Personal Injury

Wrongful Death

Indiana Wrongful Death

There are potentially a multitude of scenarios in which the death of a loved one can lead to a wrongful death claim. Two of the most common are listed and described below. If you have recently lost a loved one due to an accident of any kind caused by the negligence of another party, call Duepner law today for a free consultation regarding your case.

Defective Product Wrongful Death

Manufacturers and companies are expected to supply consumers with safe and reliable products. This means that their products should be free of defects that can potentially lead to serious injury or even death. A Defective Product Wrongful Death can occur due to issues with things such as sporting gear, children’s products, auto parts, and industrial machinery. If a person is fatally injured due to a defective product, their survivors may have grounds to file a wrongful death claim. That claim can help them recoup medical expenses, lost wages, and possibly other damages. If the negligence of the manufacturer or company is extreme it is also possible to be awarded punitive damages. Punitive damages are ultimately a monetary amount that is used to punish the manufacturer for distributing a defective product.

Many times unsafe products are recalled once the manufacturer is made aware of the issue. Often times this is because several consumers have been injured by the product. Family members still have the opportunity to file a wrongful death suit even if the product has been recalled because there is the possibility that a recall does not absolve the manufacturer of all liability.

Vehicular Incident Wrongful Death

According to the American Automobile Association, the leading causes of fatal car crashes are:

  • Drive fatigue
  • Distracted drivers
  • Weather conditions
  • Drunk and reckless driving

During the year of 2012 there were a total of 718 fatal car accidents in the state of Indiana. Out of the 718, 20.9% of those accidents were due to a legally impaired driver and 22.7% were speed related. Death that results from a car accident due to either one of those factors could enable the deceased’s survivor to file a wrongful death claim. Three factors must be present in order to do so. The first is definitive proof that a person or entity is at fault or liable for the accident that caused death. The second is that there is a survivor of the deceased. For example, a spouse, child, or a legal beneficiary. The final factor is that the death will result in some type of monetary loss. Once negligence has been determined you can more than likely proceed with a wrongful death claim.

In Indiana, most car accident death claims are determined via Comparative fault. Comparative fault is when the fault of two different parties are compared in order to reach a decision with regards to liability. The party that is accused of being negligent can put forth a defense that states that the decedent was partially responsible for the accident that lead to their death. This is generally broken down in to percentages. In order to receive any type of compensation it would have to be concluded that the defendant was 50% or more at fault. The amount of damages received will be reduced by the applicable percentage if it is determined that the decedent did in some way contribute to the cause of the accident. For example, if it is determined that the decedent is 20% responsible, then as a survivor you would only receive 80% of the determined damage amount.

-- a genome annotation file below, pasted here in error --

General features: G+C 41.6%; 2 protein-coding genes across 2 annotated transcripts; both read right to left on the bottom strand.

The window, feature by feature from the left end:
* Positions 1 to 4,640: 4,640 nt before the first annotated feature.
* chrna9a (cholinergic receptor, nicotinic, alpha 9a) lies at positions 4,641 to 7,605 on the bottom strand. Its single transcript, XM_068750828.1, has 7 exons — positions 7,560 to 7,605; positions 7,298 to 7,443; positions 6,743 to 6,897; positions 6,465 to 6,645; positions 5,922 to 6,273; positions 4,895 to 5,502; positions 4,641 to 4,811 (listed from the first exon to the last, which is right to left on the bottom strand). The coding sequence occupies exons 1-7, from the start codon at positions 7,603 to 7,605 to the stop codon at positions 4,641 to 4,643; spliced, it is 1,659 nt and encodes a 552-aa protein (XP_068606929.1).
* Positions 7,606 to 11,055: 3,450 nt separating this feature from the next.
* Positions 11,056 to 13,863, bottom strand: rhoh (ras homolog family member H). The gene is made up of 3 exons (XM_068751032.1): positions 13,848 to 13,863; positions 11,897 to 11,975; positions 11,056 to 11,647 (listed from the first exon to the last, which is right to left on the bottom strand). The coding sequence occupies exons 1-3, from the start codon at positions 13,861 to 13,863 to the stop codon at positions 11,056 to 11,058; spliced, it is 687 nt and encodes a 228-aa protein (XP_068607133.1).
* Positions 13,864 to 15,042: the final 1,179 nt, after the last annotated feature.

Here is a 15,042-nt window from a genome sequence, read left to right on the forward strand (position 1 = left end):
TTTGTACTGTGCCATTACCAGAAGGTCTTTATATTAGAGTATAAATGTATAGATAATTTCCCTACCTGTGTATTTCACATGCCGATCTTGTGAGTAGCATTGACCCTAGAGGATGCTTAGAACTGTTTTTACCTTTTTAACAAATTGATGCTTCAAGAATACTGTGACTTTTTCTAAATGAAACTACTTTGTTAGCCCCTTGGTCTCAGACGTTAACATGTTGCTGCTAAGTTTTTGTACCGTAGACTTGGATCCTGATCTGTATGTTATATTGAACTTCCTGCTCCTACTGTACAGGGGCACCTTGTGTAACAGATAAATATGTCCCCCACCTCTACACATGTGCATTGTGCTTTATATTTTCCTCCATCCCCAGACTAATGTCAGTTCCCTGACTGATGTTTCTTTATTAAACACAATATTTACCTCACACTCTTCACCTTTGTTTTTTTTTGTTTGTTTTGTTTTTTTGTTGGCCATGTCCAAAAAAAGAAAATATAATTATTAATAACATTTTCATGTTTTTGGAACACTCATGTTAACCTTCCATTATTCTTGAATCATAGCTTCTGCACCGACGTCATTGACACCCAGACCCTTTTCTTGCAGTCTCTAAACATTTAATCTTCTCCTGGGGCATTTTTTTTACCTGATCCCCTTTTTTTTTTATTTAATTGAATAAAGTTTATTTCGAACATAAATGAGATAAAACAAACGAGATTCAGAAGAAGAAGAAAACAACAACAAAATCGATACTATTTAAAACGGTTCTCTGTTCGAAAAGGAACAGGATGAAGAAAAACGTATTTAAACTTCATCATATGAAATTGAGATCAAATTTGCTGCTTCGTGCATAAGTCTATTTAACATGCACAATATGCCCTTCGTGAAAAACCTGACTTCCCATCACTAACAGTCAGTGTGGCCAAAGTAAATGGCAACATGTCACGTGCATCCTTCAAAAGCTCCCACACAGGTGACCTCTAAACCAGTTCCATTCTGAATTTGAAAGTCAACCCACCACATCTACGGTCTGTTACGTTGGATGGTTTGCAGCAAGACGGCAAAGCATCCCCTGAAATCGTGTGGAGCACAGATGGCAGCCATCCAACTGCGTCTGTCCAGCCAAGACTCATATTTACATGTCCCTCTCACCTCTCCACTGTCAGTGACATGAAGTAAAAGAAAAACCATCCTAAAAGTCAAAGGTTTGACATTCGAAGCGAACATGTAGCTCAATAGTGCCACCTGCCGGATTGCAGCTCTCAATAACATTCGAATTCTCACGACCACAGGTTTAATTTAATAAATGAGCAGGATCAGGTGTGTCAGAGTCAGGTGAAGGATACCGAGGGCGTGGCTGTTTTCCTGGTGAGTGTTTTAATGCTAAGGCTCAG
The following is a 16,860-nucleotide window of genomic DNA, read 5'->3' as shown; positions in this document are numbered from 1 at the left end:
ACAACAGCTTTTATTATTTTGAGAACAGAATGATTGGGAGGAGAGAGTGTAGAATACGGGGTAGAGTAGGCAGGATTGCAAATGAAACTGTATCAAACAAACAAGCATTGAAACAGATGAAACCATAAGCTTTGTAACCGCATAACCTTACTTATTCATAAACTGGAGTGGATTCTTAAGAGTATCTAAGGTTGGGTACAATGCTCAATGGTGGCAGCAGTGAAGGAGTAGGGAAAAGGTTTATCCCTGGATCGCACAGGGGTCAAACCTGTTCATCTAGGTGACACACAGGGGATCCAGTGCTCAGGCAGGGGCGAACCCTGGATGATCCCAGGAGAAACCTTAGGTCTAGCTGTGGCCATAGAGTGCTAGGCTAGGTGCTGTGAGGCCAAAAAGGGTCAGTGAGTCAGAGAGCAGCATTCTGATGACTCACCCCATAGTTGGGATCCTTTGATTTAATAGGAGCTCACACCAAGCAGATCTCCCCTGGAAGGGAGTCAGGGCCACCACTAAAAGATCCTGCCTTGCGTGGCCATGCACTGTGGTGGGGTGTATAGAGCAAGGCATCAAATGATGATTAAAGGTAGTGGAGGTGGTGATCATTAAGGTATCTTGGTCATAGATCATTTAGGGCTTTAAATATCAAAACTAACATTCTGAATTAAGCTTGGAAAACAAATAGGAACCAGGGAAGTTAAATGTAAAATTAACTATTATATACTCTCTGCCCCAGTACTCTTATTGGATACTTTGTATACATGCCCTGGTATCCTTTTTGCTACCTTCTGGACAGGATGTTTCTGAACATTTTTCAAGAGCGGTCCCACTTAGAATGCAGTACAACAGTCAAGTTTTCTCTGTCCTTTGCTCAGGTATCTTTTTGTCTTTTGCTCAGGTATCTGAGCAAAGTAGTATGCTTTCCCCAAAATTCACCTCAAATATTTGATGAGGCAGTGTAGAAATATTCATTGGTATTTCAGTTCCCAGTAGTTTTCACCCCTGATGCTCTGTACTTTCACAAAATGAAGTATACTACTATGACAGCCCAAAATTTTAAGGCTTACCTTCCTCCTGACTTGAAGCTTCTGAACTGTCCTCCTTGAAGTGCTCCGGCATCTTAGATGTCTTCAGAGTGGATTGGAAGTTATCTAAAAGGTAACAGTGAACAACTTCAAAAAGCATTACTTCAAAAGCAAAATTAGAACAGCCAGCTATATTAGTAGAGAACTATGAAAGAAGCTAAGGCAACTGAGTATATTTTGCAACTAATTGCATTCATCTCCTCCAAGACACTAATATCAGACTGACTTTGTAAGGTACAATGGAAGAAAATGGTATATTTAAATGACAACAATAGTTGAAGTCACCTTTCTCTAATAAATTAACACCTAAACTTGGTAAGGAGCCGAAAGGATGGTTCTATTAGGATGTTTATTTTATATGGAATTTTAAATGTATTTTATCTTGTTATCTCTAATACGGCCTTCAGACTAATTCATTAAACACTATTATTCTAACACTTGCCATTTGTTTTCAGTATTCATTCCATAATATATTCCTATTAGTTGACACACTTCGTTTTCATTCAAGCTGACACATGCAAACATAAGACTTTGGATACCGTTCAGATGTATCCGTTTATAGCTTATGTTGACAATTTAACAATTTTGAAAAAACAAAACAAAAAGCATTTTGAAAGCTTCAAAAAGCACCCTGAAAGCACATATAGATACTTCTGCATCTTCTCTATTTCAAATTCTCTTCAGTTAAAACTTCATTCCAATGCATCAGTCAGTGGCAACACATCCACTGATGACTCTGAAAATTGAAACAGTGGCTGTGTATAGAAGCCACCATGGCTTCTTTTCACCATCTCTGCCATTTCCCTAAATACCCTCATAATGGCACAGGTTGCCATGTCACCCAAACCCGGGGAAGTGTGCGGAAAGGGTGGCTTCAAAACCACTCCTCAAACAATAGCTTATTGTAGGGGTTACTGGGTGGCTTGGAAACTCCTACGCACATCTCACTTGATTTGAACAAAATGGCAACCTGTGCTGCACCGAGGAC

Determining fault and understanding the application of comparative fault can be a difficult and daunting process. You need an experienced attorney to assist you with your claim. Call Duepner law to speak with a qualified attorney today.

Loss of Consortium

In the state of Indiana, a spouse who has lost their husband or wife due to the negligence of another can also receive damages beyond the standard lost wages and loss of income. Within a wrongful death claim a spouse can request compensation for Loss of Consortium. Loss of Consortium is designed to compensate a surviving spouse for the loss of a marital relationship and the care, love, and affection that it entailed. In order to pursue Loss of Consortium in Indiana, there must have been a spousal relationship present. It cannot be applied to cohabitation or anything less than a legal marriage. The surviving spouse must be able to prove the value of the loss. This is determined by factors such as the stability of the marriage, the life expectancy of the deceased, and the nature and extent of the loss. For example, the damages received will potentially be higher for a wife whose husband was in his twenties when he passed as opposed to a wife whose husband was in his seventies.

If you have recently lost your spouse due to the negligence of another, call to schedule a free consultation with an attorney at Duepner Law. We will review your claim and fight for your right for compensation.